Lawmakers Say Military Suicides are Reason to Look at Gun Ownership
"Nearly three quarters of the military suicides that occurred between 2008 and 2010 were committed with a personal firearm," they wrote. "Amending this language would simply reaffirm and clarify the ability of military commanders and those tasked with protecting our service members, who identify someone that may be at risk, to discuss personally-owned weapons and perhaps suggest the safe storage of this weapon in a military facility or even the use of a gunlock. This sensible approach does not attempt to limit an individual’s 2nd amendment rights."
"So often these suicides are unplanned, so delaying the act, even by a short time can mean the difference between life and death," Kerry and Johnson's letter adds. "…The bonds of service are important, especially when an individual is feeling isolated, angry or depressed. That is why it is critical that military commanders have the ability to talk to those at risk about their personal firearms."
They cite Gen. Peter Chiarelli, former Army vice chief of staff, as stating in a January Christian Science Monitor article, "When you have somebody that you in fact feel is high risk, I don’t believe it’s unreasonable to tell that individual that it would not be a good idea to have a weapon around the house.”
Johnson and Kerry included a letter from former military commanders supporting "fixing this language" about gun rights in the 2011 bill.
"We so often hear that we must listen to military commanders 'on the ground' and that those in command know what’s best for our troops," they wrote. "So let’s listen to what they are saying and protect our men and women in uniform from the deadly threat of suicide."
This comes on the heels of Senate Republicans' failed attempt to put language in the defense bill that would have stopped the Veterans Affairs Department from putting the names of vets deemed too mentally incompetent to handle their finances into the National Instant Criminal Background Check System to prohibit them from buying or owning a gun.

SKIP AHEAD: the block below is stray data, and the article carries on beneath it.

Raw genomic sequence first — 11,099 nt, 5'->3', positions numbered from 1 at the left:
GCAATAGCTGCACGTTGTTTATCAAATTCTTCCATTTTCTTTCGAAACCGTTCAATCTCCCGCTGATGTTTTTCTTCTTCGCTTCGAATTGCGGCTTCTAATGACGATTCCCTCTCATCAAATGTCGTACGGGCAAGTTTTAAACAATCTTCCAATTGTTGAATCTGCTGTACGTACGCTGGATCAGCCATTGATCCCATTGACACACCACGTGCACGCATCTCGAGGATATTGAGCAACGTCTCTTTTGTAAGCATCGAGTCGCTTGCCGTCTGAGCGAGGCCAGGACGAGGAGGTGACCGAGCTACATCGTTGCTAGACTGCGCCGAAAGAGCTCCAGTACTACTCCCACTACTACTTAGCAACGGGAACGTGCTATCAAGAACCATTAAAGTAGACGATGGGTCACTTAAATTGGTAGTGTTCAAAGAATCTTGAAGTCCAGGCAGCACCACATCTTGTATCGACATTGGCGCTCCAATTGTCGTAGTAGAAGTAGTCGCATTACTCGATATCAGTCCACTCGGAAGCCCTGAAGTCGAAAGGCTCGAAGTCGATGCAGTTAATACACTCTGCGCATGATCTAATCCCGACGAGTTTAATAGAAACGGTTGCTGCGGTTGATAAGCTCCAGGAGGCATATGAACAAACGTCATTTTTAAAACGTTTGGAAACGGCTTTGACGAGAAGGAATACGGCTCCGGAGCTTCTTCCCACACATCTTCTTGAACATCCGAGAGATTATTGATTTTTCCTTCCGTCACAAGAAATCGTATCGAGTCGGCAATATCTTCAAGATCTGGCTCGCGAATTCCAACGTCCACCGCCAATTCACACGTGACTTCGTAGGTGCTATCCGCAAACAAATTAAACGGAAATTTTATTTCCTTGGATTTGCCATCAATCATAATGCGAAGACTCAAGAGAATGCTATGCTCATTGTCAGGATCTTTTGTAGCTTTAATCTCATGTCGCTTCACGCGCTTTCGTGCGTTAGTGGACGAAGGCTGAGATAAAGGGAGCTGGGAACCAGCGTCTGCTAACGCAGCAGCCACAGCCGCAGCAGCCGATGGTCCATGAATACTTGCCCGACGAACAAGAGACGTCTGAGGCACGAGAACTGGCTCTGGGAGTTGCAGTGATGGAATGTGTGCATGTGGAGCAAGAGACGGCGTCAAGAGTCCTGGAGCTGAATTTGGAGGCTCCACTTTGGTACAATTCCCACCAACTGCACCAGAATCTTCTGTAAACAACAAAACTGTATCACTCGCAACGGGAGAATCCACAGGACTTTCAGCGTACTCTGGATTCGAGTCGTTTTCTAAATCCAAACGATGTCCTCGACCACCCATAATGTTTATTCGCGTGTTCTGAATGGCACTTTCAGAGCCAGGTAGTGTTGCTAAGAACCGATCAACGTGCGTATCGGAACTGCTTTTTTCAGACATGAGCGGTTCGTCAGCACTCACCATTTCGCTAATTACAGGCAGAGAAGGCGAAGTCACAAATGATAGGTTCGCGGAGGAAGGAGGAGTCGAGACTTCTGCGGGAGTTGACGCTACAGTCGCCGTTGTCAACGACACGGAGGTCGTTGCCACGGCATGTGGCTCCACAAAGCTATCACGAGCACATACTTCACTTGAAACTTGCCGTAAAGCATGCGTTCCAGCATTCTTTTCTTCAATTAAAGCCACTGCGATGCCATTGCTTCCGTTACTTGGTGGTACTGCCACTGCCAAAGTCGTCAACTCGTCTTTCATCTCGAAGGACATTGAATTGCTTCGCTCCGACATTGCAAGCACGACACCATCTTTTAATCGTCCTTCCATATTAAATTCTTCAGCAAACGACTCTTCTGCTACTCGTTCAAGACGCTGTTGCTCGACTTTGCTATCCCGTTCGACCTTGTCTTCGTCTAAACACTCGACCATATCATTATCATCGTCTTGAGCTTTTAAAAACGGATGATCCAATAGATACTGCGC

Sen. Richard Burr (R-N.C.) has tried for years to repeal this power of the VA, contending vets should be able to have the registry listing clear a court before being stripped of their gun rights.
Burr's Veterans Second Amendment Protection Act passed the Senate Veterans’ Affairs Committee but has never gotten a floor vote.
Backed by 21 co-sponsors, including Democrats Jim Webb (Va.) and Mark Begich (Alaska) and Independent Joe Lieberman (Conn.), the bill amends U.S. Code to clarify the conditions under which a service member may be treated as adjudicated mentally incompetent.
"In any case arising out of the administration by the Secretary of laws and benefits under this title, a person who is mentally incapacitated, deemed mentally incompetent, or experiencing an extended loss of consciousness shall not be considered adjudicated as a mental defective under subsection (d)(4) or (g)(4) of section 922 of title 18 without the order or finding of a judge, magistrate, or other judicial authority of competent jurisdiction that such person is a danger to himself or herself or others."
Sen. Tom Coburn (R-Okla.), another co-sponsor of the Burr bill, tried to add an amendment with similar language to the defense authorization.
Sen. Chuck Schumer (D-N.Y.) opposed Coburn's failed effort. “I love our veterans, I vote for them all the time. They defend us,” he said. “If you are a veteran or not and you have been judged to be mentally infirm, you should not have a gun.”
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